Atwood’s prose hasn’t yet developed the beauty I’m used to from her later works, but I can see the groundwork being laid, and an early exploration of some of the themes about nature and climate change that inform those works. But it’s all set dressing for a plot that doesn’t deserve it.

I think my reaction to this book was summed up in the scene, late in the story, when Nate is once again making excuses for his wife, Elizabeth, to his lover, Lesje. She had a bad childhood, he says. Didn’t everyone? Lesje snaps back. Lesje understands that it’s no excuse for being a terrible person, and I agree; but this story is just a series of terrible people being terrible to each other in ways that aren’t particularly interesting, and what’s more, it doesn’t really have any stakes. I don’t require that the characters I read be composed of sunshine and lollipops, possessed of unerring moral compasses and spotless reputations. Reading about flawed people is more interesting, when the story gives me a reason to care. But this book never did. So what if Elizabeth continues to torment Nate or delay the divorce proceedings? So what if Nate never fully cuts his wife out of his life in favor of moving on with his lover? So what if Lesje always feels inadequate compared to the women who came before her in Nate’s life? The only characters I ever felt the barest sliver of sympathy for were the children, but most of the time the story treats them like props because most of the time, so do their parents. As a result, they weren’t strongly developed themselves, because their existence was enough to keep Elizabeth and Nate together for so long, because Divorce is Bad for Children.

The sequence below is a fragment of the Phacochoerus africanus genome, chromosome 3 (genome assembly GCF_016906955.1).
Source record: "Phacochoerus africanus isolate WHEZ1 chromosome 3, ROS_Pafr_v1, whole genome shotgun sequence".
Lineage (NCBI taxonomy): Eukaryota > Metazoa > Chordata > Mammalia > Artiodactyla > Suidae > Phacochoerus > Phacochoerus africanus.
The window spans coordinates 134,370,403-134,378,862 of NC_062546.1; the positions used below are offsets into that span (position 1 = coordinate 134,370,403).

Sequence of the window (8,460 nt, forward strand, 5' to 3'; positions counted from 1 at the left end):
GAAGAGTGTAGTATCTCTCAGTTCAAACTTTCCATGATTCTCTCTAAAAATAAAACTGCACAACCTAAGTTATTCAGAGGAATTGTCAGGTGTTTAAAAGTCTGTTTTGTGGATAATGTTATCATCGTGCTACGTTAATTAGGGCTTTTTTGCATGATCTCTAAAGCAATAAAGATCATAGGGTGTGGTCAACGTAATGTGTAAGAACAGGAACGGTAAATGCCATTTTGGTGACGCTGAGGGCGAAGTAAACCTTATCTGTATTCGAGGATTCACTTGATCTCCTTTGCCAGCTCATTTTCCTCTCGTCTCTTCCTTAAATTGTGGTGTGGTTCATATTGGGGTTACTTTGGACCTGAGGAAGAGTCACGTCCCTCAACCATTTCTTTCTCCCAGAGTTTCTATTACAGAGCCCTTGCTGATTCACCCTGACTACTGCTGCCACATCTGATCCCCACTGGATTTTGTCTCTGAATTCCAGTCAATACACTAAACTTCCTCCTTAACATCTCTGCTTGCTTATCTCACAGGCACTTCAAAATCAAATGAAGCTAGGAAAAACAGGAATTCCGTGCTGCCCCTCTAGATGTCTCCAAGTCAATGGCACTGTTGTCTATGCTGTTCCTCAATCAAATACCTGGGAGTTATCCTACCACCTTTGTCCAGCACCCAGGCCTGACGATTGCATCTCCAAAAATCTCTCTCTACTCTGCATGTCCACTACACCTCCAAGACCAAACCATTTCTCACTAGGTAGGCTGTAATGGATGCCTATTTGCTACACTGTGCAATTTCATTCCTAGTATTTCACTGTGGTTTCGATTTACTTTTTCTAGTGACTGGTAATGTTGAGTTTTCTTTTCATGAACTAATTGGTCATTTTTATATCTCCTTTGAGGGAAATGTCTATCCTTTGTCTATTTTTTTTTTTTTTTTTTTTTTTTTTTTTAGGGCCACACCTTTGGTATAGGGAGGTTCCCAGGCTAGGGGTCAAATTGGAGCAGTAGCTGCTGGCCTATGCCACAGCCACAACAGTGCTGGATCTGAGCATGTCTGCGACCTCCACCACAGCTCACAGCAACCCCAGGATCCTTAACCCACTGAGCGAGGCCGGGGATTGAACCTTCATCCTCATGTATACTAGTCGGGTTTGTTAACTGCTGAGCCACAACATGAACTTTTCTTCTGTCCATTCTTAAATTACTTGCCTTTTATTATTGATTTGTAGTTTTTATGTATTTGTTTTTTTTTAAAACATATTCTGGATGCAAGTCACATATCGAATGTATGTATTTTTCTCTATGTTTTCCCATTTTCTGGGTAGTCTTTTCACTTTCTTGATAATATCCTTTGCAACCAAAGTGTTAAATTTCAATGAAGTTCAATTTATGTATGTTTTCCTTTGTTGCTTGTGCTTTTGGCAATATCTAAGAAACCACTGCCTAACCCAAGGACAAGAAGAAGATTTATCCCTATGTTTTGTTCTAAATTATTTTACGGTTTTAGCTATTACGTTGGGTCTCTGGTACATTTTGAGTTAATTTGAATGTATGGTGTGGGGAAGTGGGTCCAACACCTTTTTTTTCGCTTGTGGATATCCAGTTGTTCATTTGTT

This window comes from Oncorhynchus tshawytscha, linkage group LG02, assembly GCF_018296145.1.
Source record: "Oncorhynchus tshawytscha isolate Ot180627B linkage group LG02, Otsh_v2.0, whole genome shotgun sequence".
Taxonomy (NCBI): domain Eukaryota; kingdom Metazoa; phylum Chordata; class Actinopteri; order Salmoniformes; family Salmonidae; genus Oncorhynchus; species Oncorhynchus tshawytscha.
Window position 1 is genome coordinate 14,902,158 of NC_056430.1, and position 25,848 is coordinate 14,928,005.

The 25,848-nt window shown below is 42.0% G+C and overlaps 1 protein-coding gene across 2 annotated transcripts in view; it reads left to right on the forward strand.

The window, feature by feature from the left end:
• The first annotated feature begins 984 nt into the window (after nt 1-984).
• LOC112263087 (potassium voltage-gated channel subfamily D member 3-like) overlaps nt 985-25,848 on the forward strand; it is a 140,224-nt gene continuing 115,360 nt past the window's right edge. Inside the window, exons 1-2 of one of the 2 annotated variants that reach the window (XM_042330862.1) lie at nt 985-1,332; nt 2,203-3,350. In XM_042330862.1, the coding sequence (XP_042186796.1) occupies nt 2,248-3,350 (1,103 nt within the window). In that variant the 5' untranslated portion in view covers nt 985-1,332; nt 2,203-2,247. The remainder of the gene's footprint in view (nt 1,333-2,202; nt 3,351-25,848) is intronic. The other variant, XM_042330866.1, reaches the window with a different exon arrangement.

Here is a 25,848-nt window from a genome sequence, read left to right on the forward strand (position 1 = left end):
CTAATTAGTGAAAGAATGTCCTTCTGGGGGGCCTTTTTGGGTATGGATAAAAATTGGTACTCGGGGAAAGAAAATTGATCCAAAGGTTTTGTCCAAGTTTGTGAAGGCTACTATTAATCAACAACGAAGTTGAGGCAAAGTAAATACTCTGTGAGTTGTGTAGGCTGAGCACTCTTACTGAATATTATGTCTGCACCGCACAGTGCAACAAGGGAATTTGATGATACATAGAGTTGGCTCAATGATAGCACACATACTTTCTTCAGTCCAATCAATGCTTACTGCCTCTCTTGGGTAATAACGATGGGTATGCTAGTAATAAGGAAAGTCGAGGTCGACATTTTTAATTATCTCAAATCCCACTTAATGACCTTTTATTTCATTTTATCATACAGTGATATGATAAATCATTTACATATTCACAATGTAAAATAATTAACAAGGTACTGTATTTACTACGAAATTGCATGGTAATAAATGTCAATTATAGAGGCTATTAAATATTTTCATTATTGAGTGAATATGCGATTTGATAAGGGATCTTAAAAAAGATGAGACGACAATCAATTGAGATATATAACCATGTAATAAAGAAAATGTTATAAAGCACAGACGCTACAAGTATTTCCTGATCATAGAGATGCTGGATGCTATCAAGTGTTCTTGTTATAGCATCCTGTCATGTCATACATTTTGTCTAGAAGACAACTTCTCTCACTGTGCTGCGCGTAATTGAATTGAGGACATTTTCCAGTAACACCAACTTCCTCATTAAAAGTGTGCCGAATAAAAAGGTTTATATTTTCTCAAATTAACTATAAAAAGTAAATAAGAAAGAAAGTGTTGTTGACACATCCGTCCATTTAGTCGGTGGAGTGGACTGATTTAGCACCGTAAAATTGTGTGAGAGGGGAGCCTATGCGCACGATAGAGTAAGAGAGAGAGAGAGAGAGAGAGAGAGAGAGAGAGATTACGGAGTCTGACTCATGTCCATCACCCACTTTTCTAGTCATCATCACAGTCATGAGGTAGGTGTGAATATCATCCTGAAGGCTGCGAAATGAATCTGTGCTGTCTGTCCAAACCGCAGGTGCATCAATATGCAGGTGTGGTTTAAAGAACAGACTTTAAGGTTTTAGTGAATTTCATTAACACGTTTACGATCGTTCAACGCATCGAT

Now, a female author I respect has also failed to get me invested in a story about infidelity, so I think it’s safe for me to say that I despise that topic in fiction, the same way I had to try eggplant in a number of different dishes before I could be absolutely sure I hated the food itself and not the way it was prepared. But I hate eggplant, and I hate infidelity lit no matter who writes it.

#26 – Hidden Figures, by Margot Lee Shetterly

  • Mount TBR: 25/100
  • Rating: 2/5 stars

Five stars, or six, or seventeen, or a hundred, for the importance of the true story contained within these pages.

Negative five, or ten, or fifty, for the presentation. This is a well-researched but poorly written book.

1. The writing style is a bad match for the subject matter. The overly sentimental tone is better suited to cheap human-interest pieces in pandering women’s magazines than a nonfiction title, and I was bewildered by the inclusion of scenes written with such detailed stage direction that the people who enacted them–real people who actually existed–felt like characters in a novel, which is not what I want from my nonfiction reads.

2. There’s no organizing principle. From page to page or even paragraph to paragraph, the narrative might jump wildly around in time and between people, and rarely could I see any reason why that was a logical step to take. Often a new person would be introduced mid-chapter and their story told for anywhere from half a page to several pages before it was explained why they were important to the main “character” of that chapter; not everything has to be a big reveal! Just tell me why this teacher or that supervisor or whatever authority figure is relevant to the story, don’t make that suspenseful! What purpose does it serve to hide that information for so long?